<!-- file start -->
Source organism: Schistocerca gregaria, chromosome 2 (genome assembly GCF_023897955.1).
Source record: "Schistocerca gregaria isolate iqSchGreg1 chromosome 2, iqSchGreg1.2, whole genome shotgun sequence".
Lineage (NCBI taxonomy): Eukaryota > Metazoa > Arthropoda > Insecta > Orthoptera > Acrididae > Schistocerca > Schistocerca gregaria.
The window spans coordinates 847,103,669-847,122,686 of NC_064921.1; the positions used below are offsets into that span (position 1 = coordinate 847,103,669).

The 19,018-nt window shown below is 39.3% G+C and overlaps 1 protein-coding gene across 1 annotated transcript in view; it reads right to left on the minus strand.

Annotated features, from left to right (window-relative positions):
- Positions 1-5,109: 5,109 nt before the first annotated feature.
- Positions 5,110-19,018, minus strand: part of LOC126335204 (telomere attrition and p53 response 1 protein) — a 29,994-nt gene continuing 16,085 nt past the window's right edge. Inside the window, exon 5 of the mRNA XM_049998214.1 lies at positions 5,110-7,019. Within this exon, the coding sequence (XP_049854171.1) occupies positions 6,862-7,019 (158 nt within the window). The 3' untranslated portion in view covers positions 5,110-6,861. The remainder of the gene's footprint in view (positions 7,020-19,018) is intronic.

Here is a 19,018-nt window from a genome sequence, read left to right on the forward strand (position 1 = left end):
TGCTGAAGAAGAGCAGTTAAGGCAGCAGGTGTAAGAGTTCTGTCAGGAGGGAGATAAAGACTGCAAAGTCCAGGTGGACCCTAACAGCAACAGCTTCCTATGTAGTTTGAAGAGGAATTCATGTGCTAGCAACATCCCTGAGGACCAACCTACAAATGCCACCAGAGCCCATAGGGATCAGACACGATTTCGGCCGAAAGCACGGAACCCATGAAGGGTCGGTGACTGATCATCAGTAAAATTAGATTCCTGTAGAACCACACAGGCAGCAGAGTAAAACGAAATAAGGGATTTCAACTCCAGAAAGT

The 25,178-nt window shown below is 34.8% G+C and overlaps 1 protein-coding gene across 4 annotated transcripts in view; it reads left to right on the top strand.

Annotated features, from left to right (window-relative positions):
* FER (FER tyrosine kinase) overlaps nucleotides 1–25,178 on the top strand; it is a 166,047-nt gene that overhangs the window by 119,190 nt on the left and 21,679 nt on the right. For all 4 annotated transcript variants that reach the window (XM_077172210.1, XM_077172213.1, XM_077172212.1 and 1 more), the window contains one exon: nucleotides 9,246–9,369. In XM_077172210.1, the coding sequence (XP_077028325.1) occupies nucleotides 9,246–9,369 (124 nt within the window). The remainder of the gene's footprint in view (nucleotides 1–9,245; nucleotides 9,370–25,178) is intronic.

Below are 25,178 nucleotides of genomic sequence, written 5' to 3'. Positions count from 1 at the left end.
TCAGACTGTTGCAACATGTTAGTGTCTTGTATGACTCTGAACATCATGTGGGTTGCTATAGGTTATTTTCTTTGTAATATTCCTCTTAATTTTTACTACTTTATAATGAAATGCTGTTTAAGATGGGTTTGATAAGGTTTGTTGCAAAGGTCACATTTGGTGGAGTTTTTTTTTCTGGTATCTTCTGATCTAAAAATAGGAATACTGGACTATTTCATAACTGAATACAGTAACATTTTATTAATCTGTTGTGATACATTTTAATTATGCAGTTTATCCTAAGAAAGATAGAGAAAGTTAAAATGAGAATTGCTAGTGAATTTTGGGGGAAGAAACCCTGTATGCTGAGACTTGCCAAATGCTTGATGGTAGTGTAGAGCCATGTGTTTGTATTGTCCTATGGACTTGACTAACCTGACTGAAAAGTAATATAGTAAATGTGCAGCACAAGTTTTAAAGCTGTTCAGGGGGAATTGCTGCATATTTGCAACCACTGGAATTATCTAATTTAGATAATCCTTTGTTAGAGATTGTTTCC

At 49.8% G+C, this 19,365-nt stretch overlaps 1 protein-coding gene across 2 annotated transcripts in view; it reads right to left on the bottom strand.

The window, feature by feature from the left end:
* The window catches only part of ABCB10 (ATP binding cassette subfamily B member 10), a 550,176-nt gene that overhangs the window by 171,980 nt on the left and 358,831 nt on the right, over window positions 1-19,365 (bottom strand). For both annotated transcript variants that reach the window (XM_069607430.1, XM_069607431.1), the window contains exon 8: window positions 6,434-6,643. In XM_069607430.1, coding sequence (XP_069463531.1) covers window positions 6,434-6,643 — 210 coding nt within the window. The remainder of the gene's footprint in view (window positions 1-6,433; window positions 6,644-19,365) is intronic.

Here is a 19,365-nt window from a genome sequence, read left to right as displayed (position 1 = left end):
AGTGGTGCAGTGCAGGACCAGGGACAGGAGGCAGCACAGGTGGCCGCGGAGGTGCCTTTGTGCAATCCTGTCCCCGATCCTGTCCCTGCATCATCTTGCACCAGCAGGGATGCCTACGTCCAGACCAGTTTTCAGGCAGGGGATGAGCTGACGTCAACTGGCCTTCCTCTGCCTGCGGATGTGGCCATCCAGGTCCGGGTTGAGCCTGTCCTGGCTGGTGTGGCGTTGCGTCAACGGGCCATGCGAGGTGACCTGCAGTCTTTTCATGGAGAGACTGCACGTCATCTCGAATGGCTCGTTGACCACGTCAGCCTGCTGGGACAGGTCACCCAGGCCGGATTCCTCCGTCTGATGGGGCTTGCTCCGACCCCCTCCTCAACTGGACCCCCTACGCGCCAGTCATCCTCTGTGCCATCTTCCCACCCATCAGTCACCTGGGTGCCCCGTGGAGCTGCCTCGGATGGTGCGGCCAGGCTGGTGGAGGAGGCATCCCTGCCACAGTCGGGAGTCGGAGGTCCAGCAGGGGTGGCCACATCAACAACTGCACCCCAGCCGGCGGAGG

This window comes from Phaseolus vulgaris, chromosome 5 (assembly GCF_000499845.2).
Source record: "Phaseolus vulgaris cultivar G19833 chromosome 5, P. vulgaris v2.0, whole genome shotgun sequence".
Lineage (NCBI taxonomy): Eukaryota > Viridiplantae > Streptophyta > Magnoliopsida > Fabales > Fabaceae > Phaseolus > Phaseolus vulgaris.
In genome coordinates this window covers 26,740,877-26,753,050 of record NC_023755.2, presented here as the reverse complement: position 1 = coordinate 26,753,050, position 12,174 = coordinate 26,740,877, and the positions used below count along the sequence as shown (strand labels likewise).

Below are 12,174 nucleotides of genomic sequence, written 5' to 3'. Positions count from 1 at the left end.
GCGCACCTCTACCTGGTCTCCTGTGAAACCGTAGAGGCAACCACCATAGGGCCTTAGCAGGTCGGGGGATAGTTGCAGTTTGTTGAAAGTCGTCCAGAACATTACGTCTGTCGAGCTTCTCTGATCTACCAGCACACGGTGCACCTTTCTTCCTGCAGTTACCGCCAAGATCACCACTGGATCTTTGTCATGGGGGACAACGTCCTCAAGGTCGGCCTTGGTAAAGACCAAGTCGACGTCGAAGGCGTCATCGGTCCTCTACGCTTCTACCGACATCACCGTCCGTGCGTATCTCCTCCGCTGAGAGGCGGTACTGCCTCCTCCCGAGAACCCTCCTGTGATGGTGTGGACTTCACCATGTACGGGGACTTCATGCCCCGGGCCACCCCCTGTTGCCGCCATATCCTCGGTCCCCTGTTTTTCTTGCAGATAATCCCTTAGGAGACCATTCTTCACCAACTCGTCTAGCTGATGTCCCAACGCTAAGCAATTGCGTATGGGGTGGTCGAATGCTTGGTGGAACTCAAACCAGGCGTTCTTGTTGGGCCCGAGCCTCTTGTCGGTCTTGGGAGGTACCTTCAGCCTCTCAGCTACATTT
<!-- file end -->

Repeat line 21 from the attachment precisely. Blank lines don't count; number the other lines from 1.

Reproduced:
This window comes from Phaseolus vulgaris, chromosome 5 (assembly GCF_000499845.2).